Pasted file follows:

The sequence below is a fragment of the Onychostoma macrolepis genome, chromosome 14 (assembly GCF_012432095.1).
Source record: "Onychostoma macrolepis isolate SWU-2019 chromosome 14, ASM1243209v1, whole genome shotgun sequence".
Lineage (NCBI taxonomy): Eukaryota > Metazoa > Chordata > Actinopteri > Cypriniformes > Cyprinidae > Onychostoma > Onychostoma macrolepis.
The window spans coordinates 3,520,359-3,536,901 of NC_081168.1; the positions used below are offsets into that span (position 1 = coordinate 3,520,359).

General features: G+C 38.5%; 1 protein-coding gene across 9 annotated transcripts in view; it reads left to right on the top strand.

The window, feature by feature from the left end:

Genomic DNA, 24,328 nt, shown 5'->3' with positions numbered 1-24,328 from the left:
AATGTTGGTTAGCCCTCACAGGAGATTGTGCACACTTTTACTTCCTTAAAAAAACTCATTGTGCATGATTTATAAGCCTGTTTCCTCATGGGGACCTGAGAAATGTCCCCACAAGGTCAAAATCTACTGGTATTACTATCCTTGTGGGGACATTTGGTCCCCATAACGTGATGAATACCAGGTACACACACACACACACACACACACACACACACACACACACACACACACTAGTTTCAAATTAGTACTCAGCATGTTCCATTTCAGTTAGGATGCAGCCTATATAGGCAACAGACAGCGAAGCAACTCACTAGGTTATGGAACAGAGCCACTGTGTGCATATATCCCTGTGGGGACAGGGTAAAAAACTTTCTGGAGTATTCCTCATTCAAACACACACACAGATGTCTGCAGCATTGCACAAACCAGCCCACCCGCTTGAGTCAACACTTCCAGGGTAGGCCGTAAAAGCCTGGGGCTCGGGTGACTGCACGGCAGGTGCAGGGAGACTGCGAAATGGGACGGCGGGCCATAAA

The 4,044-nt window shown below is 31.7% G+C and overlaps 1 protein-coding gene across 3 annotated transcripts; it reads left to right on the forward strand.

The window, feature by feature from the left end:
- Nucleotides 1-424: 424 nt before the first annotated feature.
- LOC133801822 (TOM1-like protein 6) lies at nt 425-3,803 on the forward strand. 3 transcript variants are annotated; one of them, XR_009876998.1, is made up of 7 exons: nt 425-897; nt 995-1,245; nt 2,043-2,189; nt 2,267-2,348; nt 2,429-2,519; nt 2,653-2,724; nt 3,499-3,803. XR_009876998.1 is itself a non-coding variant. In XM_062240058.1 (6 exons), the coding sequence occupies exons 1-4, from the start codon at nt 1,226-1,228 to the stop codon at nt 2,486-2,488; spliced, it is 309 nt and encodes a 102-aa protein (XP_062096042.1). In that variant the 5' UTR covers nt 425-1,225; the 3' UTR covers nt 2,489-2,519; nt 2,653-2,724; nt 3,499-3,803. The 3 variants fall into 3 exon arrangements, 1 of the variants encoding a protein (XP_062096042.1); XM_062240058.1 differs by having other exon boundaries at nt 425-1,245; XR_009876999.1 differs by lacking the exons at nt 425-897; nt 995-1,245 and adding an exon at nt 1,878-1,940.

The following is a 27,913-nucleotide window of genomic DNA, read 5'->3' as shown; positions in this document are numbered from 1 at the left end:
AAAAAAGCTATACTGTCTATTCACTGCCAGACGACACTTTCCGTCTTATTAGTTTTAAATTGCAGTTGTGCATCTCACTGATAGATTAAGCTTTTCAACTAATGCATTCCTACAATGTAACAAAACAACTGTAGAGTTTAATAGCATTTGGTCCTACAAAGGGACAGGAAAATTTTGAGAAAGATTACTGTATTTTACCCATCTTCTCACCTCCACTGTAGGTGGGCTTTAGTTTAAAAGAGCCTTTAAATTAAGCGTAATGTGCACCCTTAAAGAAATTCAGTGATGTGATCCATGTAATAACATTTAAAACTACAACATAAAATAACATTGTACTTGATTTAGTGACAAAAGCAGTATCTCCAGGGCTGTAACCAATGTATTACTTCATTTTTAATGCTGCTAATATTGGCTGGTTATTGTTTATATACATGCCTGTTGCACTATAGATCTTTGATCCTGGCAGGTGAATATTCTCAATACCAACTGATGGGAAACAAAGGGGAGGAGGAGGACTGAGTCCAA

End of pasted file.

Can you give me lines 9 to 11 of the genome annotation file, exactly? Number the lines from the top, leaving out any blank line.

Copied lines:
The 4,044-nt window shown below is 31.7% G+C and overlaps 1 protein-coding gene across 3 annotated transcripts; it reads left to right on the forward strand.

The window, feature by feature from the left end:
- Nucleotides 1-424: 424 nt before the first annotated feature.